The latest data suggests that while the value of banks’ average residential mortgage loans has increased, the volume of new loans has stayed relatively flat since 2011.
What’s caused this divergence? The clues may be in the home price data.
“Since 2011, the average value of a mortgage application for home purchase has increased by $US60,000 or 28%,” writes Paul Diggle at Capital Economics. “Over the same period, the average house price has increased by a more modest $US19,000 or 12%.”
What this basically means is that mortgage lending has been geared towards the most credit worthy borrowers, who tend to earn more and take out bigger loans. Diggle points out that the average credit score for successful mortgage applicants is 730, significantly higher than the average American credit score of 690.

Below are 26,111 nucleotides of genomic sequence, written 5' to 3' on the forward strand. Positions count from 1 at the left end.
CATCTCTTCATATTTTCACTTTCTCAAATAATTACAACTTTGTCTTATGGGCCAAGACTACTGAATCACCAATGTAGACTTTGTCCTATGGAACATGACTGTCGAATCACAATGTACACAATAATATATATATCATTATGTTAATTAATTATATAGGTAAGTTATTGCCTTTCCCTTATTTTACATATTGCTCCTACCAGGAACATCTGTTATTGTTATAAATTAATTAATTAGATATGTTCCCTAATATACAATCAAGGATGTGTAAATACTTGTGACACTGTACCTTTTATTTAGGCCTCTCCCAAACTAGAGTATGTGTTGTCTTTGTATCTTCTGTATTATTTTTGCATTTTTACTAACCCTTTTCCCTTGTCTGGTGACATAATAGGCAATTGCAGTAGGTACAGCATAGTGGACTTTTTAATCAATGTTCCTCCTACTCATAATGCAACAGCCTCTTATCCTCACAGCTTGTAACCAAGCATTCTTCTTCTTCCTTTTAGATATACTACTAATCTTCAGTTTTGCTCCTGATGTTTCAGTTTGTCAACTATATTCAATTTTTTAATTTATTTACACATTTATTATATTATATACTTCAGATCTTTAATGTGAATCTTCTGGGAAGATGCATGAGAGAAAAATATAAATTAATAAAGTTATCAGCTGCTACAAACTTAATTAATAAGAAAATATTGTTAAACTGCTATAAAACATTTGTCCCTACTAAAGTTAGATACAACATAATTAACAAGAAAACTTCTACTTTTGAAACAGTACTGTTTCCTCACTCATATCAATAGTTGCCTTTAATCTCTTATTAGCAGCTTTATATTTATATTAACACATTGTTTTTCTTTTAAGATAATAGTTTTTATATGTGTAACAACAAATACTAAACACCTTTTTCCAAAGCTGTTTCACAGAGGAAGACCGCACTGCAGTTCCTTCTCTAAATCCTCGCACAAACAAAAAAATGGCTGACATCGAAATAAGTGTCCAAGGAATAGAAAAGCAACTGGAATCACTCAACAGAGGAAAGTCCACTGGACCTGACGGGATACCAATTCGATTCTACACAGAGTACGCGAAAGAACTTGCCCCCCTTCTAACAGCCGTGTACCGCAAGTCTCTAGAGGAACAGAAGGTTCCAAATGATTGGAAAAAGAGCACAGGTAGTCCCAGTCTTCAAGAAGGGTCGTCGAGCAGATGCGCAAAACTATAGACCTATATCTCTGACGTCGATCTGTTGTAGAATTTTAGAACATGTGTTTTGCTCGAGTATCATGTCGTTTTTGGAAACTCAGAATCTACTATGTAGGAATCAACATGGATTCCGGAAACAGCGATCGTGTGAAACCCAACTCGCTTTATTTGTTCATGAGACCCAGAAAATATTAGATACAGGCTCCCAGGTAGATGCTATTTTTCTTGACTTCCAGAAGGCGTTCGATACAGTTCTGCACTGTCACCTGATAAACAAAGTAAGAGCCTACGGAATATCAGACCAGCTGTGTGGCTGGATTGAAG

This explains why the average value of mortgage applications is growing much faster than the price of homes.
Remember, tight credit conditions is one of the factors holding back the housing recovery. As the economy improves and incomes rise, new mortgage lending should rise.
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